Clif would also be proud of how strong Cole has been, how he has overcome this challenge, and the fine young man he is growing into.  Cole is a bright, inquisitive child and has used his brilliance to make sense of his father’s death and come out smiling on the other side.  “He would be proud of me being exposed to new things. He would be proud of me not being scared to get on the Manta and the Kraken at Sea World.”
3.       What advice do you have to parents who are helping their children cope with the loss of a loved one?
Be creative in seeking support.  Children deal with grief in many different ways and, even if you have multiple children, one may respond to traditional therapy in a clinical setting whereas the other may prefer a more social environment like the one Kate’s Club provides.  Try different options to see which one fits.
Advocate for your child.  As parents we are fortunate to have the most intimate knowledge of our children and can keep pace with their emotional development and healing.  Speak up to the people who need to be aware of what is happening, whether that is a coach, teacher, pastor, or relative.  I continually emphasize that, although Cole manages his pain exceptionally well, sometimes he has bad days.  Grief is irrational so an innocent experience may trigger a memory and suddenly your child is struggling with emotions they do not comprehend.  Fractions, recess, making the bed, or a lecture from parents may be too much to handle.  When that monster we call grief rears its ugly head and undesirable behavior erupts, take a deep breath, be gentle, and meet your child where he is, which may be a place of sheer misery.  Not everyone is sensitive to the needs of a grieving child so as parents we have to be vigilant about demonstrating the best way to deal with these situations when they arise.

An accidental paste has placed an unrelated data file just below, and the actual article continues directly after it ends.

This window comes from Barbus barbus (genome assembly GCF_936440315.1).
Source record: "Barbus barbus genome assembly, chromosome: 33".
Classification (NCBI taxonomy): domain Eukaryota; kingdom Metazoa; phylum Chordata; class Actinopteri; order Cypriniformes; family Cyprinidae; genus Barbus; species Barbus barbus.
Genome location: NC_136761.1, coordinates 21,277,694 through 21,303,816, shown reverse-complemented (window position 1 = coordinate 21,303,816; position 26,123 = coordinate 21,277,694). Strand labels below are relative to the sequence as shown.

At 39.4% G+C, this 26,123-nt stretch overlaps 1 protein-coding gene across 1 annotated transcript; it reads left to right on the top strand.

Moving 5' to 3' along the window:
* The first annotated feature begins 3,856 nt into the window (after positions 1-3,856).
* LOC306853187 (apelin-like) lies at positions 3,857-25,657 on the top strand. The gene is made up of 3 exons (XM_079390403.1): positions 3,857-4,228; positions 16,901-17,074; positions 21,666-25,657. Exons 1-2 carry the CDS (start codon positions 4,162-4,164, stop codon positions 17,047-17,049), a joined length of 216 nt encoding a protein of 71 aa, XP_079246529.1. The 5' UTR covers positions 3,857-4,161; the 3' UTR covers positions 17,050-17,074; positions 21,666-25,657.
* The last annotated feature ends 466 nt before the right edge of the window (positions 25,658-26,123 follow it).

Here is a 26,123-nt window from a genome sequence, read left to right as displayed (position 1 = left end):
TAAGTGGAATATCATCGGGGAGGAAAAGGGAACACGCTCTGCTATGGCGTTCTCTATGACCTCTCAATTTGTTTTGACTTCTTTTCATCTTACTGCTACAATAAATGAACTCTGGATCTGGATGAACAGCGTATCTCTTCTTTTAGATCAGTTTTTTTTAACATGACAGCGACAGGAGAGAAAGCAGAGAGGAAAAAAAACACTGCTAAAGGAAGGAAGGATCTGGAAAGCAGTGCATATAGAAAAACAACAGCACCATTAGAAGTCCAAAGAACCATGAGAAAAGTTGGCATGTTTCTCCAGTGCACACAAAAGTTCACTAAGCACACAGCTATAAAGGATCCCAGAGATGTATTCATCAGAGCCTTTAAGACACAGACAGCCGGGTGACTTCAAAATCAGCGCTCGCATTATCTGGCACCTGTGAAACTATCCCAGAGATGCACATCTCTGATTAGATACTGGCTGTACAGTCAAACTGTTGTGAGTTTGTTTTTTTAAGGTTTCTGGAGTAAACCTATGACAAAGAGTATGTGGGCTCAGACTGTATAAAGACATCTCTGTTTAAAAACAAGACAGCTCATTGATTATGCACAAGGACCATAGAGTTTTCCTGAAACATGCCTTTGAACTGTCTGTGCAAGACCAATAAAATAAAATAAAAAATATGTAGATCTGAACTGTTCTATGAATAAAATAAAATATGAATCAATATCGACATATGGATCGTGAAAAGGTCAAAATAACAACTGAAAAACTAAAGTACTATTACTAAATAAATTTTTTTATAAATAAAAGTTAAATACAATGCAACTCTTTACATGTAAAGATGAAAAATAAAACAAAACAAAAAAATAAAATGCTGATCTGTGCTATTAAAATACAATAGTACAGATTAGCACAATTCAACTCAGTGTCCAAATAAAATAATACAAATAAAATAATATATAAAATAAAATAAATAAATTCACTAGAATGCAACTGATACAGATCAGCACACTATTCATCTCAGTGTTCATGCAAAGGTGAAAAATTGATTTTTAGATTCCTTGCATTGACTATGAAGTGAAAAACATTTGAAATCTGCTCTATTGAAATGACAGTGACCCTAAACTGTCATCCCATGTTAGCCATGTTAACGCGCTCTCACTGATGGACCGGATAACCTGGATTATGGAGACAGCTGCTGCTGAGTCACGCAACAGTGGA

Take care of yourself. My grief was staggering, but I was ill-equipped for the experience of seeing my son in pain.  It rips at you.  I felt helpless because, as a mother, it is my job to protect my son and shield him from hurt.  But I could not shield him from his father’s death.  He was going to grieve, he was going to lash out, he was going to hurt, and all I could do was soothe him.  I could not take it away.  Parents may consider seeking resources to help them help their children.  This is no easy task and it may take years for our family to fully heal.  Kate’s Club is a warm, welcoming place and although the focus is on supporting children through the grief process, I have benefited greatly from sharing in the perspective of other parents who have suffered a similar loss.

Expose your child to new things.  His/her lost relative would have wanted him/her to explore things that are foreign so if you can, bring them on a cruise, travel with them, or bring them to summer camps to see what it is like to sleep in an un-air-conditioned cabin with a bunch of bugs.  It kind of makes me more laid-back and feel like things are going to be all right.  I don’t sit around being sad all the time because that is not what my Dad would want me to do.”
Would you like to share your story? Please contact us at griefawarenesday@gmail.com